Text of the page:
Symptoms: Tight, thickened skin on the fingers that often appears shiny and can make bending your fingers difficult.
What it may mean: Scleroderma, a condition characterized by a buildup of collagen in the skin, causing skin tightening and thickening.
Treatments: Physical or occupational therapy, if skin thickening makes movement difficult; ointments and lotions to help soften skin. Other problems, including Raynaud’s phenomenon, calcium deposits under the skin and difficulty swallowing, often go along with skin thickening and will require their own treatment.

Symptoms: A finger that gets stuck – especially when your first wake up in the morning – and is painful when you try to extend it; painful clicking or snapping when you try to flex the affected finger.
What it may mean: Trigger finger, a condition that happens when the tendons that move the fingers thicken or become inflamed. Tendons in the hand are like ropes that move the fingers; these ropes run through tunnels, or sheaths, that hold them in place. If the tendon – or the sheath through which it moves – becomes thickened, movement can be difficult. Bending the finger may pull the swollen portion through the narrowed sheath, making a popping or snapping noise and causing pain.
Treatments: Use of a splint to keep the finger straight, or in more severe cases, nonsteroidal anti-inflammatory drugs, or NSAIDs, steroid injections and/or surgery to loosen the tendon sheath.

Symptoms: Painless bending/curling of the fingers toward the palm of the hand.
What it may mean: Dupuytren’s disease, a condition in which the connective tissue under the skin of the palm of the hand becomes thickened, eventually forming tough bands, or cords, of tissue, which can cause the fingers to bend toward the palm. This is called Dupuytren's contracture.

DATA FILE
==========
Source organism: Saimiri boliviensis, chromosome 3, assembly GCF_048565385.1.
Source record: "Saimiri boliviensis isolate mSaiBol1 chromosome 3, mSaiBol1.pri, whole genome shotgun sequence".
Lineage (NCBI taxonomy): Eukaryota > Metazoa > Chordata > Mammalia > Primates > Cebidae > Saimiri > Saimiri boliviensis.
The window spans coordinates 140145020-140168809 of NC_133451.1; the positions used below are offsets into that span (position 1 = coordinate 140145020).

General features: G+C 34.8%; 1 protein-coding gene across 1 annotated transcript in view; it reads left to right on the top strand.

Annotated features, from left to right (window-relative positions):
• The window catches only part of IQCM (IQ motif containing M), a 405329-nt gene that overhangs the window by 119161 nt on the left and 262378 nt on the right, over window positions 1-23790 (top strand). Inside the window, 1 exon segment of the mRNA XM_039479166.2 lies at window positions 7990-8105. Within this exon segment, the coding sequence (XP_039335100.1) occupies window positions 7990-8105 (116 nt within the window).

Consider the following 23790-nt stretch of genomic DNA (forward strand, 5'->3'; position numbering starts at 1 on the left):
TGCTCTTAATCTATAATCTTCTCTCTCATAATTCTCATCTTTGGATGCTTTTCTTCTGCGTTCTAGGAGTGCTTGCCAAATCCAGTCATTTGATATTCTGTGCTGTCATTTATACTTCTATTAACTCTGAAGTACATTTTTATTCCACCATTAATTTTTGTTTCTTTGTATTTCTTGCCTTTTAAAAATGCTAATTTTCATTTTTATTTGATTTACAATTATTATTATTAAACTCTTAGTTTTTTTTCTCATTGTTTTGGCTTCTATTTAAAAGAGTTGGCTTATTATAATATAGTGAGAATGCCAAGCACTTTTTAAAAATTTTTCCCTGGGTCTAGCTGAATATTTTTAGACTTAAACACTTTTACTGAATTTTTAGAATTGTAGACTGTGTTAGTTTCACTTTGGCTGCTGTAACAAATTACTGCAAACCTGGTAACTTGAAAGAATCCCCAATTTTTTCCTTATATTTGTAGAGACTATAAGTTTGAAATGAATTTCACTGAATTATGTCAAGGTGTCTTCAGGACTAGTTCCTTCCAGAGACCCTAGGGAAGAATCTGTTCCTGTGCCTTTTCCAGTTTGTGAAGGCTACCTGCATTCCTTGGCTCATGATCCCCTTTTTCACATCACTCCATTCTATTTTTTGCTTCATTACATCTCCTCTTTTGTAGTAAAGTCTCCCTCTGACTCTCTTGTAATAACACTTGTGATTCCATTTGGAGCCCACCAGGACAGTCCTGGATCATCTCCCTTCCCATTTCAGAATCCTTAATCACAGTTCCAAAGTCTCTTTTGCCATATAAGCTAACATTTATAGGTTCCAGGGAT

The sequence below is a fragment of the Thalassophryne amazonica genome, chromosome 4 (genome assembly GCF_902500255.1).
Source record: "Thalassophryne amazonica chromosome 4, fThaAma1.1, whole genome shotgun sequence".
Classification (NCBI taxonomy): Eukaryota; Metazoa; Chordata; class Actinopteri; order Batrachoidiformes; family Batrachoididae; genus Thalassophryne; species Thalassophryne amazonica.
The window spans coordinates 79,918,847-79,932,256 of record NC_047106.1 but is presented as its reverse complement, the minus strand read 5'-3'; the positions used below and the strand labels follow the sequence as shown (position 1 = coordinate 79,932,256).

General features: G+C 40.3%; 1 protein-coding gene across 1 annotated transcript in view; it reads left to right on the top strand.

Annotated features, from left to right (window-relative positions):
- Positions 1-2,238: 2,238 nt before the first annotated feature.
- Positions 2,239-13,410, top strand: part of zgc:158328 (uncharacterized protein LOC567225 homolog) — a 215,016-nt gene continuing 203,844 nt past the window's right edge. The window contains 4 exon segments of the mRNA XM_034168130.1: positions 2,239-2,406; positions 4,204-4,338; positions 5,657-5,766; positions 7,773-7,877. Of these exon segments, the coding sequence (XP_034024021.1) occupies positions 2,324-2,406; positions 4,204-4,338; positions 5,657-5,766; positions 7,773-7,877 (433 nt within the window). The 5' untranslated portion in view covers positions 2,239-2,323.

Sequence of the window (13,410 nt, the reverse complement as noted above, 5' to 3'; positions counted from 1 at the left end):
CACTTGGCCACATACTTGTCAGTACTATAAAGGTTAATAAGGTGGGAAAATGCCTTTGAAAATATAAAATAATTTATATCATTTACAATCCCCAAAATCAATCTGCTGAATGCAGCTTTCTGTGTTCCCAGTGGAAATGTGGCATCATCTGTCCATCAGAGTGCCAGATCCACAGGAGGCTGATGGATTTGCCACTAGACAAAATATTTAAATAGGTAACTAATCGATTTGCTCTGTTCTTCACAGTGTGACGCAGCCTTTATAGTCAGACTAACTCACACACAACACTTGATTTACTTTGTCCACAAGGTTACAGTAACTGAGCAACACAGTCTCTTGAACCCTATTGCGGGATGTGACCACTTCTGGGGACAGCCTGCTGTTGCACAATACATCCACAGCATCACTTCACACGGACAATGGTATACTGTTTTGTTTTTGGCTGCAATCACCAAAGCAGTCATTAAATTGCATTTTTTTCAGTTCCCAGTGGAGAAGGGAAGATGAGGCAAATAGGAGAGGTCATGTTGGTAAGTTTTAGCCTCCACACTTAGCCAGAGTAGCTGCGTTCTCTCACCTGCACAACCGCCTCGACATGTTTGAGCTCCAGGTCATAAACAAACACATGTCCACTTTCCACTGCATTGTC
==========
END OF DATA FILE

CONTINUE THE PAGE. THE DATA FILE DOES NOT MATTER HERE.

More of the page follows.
Treatments: Splints, an injection of an enzyme called collagenase to break up the cord, or surgery to cut the cord.

Symptoms: Tingling, numbness, weakness, or pain felt in the thumb, index finger, middle finger, thumb side of the ring finger and/or palm. You may have symptoms in one hand, or if both hands are affected, they may be worse in one hand.
What it may mean: Carpal tunnel syndrome, a condition in which swelling of tissues in the wrist puts pressure on the median nerve, which supplies movement and feeling to the thumb side of the hand. In severe cases the nerve can become irreversibly damaged, permanently affecting hand function.
Treatments: A splint to support the wrist, hot and cold compresses, oral NSAIDs, corticosteroid injections directly in to the wrist and, in some cases, surgery to release the compressed nerve.